Great Ride Series: Tim Atkinson A Project One owner's personal journey forward after unimaginable loss
He woke up on the beach, alone and disoriented, with an injury that would result in the loss of his left arm.
The sailboat he’d been on drifted down the channel a few dozen yards away, without its crew, unharmed and oblivious to the fact that it had touched a high-voltage power line. He was not so lucky. The current had knocked the life out of him, throwing him from the deck to the shore. A friend had swum to him, resuscitated him, and gone for help.
Now, on the beach, 17-year-old Tim Atkinson was a new version of himself. He was still every bit the teenager he had been, but now things would be different.
By the time he started college a few months later, the accident had brought a new way of life—along with a new nickname. His brothers had taken to calling him The Bandit, after slot machines. They now also believed whatever money Tim won from them on the golf course was an act of pure larceny.
In college, Tim had a successful career as an elite alpine ski racer. Later, while studying for a master’s in economics, he chanced into a highly competitive job coaching for the National Sports Center for the Disabled in Winter Park, a position that later in life led to his coaching the Special Olympics ski and cycling teams on which his daughter Hanna competes.
He married his high school sweetheart during law school. Their four kids grew. His career progressed. The loss of his arm never kept him from doing the things he loved, though sometimes he had to adapt his approach. And sometimes the things he loved had to adapt to him.
On many road bikes, the front derailleur and front brake are controlled by the lever on the left side of the handlebar. There was no off-the-shelf alternative for someone like Tim. He reached out to Trek and partnered with a team of designers to create a unique, right-handed road bike that had all the controls where he needed them to be. He gave it a fitting name: The Bandit.
Tim’s custom bike carried him on countless adventures, and it was a conversation starter wherever he rode it—from Ride Across Wisconsin to his daily loops to Colorado’s Triple Bypass, which summits three major mountains in the Rockies.
It led to lasting friendships with people around the country, and within Trek. Each summer, Tim and The Bandit returned to Waterloo for the Trek 100, an annual ride that raises money to end childhood cancer. The engineering team was always happy to see them both. “Their work makes a difference,” Tim said, “I think The Bandit reminds them of that.” (It does.)
Objects of personal meaning can mark moments in a person’s life. A letter, a photograph, a piece of jewelry. We keep these things because they help us feel close to a moment in time and the people who shared it with us.
Five years after Tim and his friends at Trek created The Bandit, Tim’s life took an unimaginably painful turn. He and his wife were home in Colorado when they received news that their 22-year-old son Jeff had been killed in a backcountry skiing accident in New Zealand.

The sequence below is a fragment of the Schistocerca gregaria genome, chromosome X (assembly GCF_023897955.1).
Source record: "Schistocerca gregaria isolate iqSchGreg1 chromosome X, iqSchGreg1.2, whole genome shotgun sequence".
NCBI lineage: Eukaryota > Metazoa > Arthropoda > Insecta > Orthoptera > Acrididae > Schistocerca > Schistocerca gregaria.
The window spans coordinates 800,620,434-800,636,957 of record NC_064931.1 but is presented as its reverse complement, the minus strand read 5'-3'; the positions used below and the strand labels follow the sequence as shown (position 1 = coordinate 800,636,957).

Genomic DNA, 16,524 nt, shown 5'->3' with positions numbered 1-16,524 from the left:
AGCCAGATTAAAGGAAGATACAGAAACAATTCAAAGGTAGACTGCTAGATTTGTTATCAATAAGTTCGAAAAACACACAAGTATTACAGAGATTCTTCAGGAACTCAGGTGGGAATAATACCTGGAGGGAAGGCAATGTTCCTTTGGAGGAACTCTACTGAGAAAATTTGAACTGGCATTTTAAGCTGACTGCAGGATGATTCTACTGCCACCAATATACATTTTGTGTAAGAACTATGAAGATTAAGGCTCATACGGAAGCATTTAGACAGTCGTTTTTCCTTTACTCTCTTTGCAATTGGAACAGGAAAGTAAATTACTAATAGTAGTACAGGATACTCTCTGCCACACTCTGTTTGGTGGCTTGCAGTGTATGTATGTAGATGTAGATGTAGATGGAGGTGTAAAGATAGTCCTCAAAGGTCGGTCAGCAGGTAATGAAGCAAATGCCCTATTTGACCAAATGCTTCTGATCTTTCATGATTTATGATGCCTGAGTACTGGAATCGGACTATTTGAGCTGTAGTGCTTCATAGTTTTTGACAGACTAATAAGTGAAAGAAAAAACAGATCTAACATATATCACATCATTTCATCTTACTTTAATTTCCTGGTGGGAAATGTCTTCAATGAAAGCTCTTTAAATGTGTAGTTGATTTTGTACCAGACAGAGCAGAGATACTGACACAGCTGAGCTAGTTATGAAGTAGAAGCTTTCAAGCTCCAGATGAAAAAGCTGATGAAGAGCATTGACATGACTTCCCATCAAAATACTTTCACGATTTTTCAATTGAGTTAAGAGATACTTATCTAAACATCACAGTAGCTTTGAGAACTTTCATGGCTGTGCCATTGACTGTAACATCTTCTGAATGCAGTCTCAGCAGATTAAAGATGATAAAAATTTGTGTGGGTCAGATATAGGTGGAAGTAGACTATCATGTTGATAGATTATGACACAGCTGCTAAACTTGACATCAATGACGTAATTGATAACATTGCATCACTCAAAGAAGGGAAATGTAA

People who have faced such hardship will tell you there is no one right place to find solace.
I found myself on The Bandit, on the trainer, tears streaming down my face and sobs catching in my throat,” Tim once wrote. “Two hours later, the bike was still planted on the trainer, not an inch away from where I started, a taunting metaphor to the crushing reality that I could not pedal away from this tragedy.
Bikes are just objects, but they can be more than that. They are vehicles for change and agents of freedom. And, sometimes, they can help heal. “A bicycle ride does not hide the world,” Tim said. “It brings it into sharper focus, the good and the bad. The windows are always rolled down, opening us up to the sights and sounds and smells that surround us.”
Riding reminded Tim of his son, like everything did—so he chose to embrace rather than avoid the things that brought these memories to mind. His memorial took shape in The Bandit 2.0. “The first Bandit had started so many conversations, and I wanted the same for the second,” he said. “I turned to the story I wanted this bike to tell, or more appropriately, the stories I wanted to tell when I rode it.”
Once again, he worked with Trek engineers and Project One designers, relying this time on artifacts of deep meaning for artistic direction. The frame’s color is inspired by photographs Jeff took of New Zealand’s lush forest on his final journey. The fork displays an image of a Maori teardrop pendant called a roimata, a talisman Tim wears around his neck on almost every ride, which was carved by Jeff’s friend in New Zealand and blessed by a priest.
And everywhere on the bike: arrows pointing the only direction one can go after tragedy.
This is a bike about recovering from injury and unimaginable loss,” Tim said. “It’s about rejoining the world that still holds so much promise—a world my son saw every morning when he woke up in a meadow, surrounded by snow-capped mountains waiting to be climbed and skied, a world he captured in pictures and dreamt about on the days he was confined to more mundane tasks.
About the Author: Trek
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